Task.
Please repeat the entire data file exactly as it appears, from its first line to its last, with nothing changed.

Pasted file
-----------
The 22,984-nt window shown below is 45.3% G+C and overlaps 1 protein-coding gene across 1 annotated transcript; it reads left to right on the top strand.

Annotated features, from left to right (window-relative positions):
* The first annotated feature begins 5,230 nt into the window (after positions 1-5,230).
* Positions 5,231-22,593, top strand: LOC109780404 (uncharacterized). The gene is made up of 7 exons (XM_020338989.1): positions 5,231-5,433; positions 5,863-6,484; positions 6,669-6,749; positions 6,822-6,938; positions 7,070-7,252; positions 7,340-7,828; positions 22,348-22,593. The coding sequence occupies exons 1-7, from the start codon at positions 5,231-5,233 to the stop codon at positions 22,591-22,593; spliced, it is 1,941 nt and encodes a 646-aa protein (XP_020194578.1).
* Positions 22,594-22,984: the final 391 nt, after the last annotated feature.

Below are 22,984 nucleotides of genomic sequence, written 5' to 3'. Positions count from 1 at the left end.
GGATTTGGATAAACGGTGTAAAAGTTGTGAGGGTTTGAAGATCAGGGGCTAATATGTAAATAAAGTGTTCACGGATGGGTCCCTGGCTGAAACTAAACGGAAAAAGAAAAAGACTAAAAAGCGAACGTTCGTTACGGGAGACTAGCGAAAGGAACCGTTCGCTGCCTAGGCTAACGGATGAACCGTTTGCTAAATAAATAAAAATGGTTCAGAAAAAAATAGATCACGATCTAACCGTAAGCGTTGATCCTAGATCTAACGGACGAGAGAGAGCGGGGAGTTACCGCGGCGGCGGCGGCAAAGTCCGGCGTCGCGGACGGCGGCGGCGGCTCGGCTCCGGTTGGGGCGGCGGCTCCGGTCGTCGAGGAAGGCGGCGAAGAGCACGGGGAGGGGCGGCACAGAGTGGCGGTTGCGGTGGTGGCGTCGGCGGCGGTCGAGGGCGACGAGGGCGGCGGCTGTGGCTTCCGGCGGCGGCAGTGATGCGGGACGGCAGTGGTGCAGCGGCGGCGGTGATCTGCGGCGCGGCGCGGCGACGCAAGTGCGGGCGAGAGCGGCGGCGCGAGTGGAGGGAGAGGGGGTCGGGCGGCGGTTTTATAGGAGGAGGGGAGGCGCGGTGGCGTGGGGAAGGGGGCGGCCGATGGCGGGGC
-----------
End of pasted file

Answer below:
The 22,984-nt window shown below is 45.3% G+C and overlaps 1 protein-coding gene across 1 annotated transcript; it reads left to right on the top strand.

Annotated features, from left to right (window-relative positions):
* The first annotated feature begins 5,230 nt into the window (after positions 1-5,230).
* Positions 5,231-22,593, top strand: LOC109780404 (uncharacterized). The gene is made up of 7 exons (XM_020338989.1): positions 5,231-5,433; positions 5,863-6,484; positions 6,669-6,749; positions 6,822-6,938; positions 7,070-7,252; positions 7,340-7,828; positions 22,348-22,593. The coding sequence occupies exons 1-7, from the start codon at positions 5,231-5,233 to the stop codon at positions 22,591-22,593; spliced, it is 1,941 nt and encodes a 646-aa protein (XP_020194578.1).
* Positions 22,594-22,984: the final 391 nt, after the last annotated feature.

Below are 22,984 nucleotides of genomic sequence, written 5' to 3'. Positions count from 1 at the left end.
GGATTTGGATAAACGGTGTAAAAGTTGTGAGGGTTTGAAGATCAGGGGCTAATATGTAAATAAAGTGTTCACGGATGGGTCCCTGGCTGAAACTAAACGGAAAAAGAAAAAGACTAAAAAGCGAACGTTCGTTACGGGAGACTAGCGAAAGGAACCGTTCGCTGCCTAGGCTAACGGATGAACCGTTTGCTAAATAAATAAAAATGGTTCAGAAAAAAATAGATCACGATCTAACCGTAAGCGTTGATCCTAGATCTAACGGACGAGAGAGAGCGGGGAGTTACCGCGGCGGCGGCGGCAAAGTCCGGCGTCGCGGACGGCGGCGGCGGCTCGGCTCCGGTTGGGGCGGCGGCTCCGGTCGTCGAGGAAGGCGGCGAAGAGCACGGGGAGGGGCGGCACAGAGTGGCGGTTGCGGTGGTGGCGTCGGCGGCGGTCGAGGGCGACGAGGGCGGCGGCTGTGGCTTCCGGCGGCGGCAGTGATGCGGGACGGCAGTGGTGCAGCGGCGGCGGTGATCTGCGGCGCGGCGCGGCGACGCAAGTGCGGGCGAGAGCGGCGGCGCGAGTGGAGGGAGAGGGGGTCGGGCGGCGGTTTTATAGGAGGAGGGGAGGCGCGGTGGCGTGGGGAAGGGGGCGGCCGATGGCGGGGC